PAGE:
There has been a significant increase during the last decade in the UK of the incidence of the
Lyme disease. It is transmitted through tick bites, and can have serious health consequences if not treated early. This study examined how the responsibility for managing and communicating the health risks from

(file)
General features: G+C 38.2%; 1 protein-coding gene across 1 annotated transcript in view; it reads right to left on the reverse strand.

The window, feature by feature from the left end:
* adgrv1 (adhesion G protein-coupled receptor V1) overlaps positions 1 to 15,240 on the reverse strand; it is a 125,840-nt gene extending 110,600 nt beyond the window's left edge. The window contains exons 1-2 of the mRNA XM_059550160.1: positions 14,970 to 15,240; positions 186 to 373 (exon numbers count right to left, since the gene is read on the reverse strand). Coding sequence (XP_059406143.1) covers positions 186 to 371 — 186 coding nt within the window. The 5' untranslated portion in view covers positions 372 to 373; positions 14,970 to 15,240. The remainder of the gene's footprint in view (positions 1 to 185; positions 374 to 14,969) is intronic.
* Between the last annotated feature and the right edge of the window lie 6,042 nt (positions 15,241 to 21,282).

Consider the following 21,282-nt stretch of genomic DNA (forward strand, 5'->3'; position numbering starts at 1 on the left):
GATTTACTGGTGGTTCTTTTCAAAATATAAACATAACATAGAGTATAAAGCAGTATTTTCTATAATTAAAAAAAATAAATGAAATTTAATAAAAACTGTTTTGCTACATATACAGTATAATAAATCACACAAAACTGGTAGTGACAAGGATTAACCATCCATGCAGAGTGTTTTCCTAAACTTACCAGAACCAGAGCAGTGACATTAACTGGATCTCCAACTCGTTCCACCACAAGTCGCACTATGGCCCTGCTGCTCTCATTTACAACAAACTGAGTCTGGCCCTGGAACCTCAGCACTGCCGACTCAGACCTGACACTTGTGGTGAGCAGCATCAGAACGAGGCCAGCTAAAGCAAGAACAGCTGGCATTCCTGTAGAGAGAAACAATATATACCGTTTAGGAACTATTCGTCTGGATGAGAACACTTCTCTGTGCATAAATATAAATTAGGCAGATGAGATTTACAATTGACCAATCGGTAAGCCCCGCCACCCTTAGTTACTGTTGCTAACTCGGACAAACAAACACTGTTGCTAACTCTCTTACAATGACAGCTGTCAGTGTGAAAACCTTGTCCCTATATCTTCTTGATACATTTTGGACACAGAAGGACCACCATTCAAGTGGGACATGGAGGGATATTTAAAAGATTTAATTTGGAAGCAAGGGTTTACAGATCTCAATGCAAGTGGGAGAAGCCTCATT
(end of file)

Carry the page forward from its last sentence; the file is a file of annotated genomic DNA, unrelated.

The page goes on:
Lyme disease to forest workers and recreational visitors was constructed and acted upon by 21 interviewees in key managerial positions within one of the largest UK forestry organisations. The in-depth, semi-structured interviews were analysed using discourse analysis within a Foucauldian framework. The results demonstrated that the construction of responsibility towards the workforce and visitors was embedded into broader representations of the forest as a working, recreational and natural environment, as well as into the binary conceptualisation of forest hazards as natural and human-made. These constructions prescribed respective subject positions which differentially informed assumptions of responsibility, and consequent actions, towards the workforce and the public.
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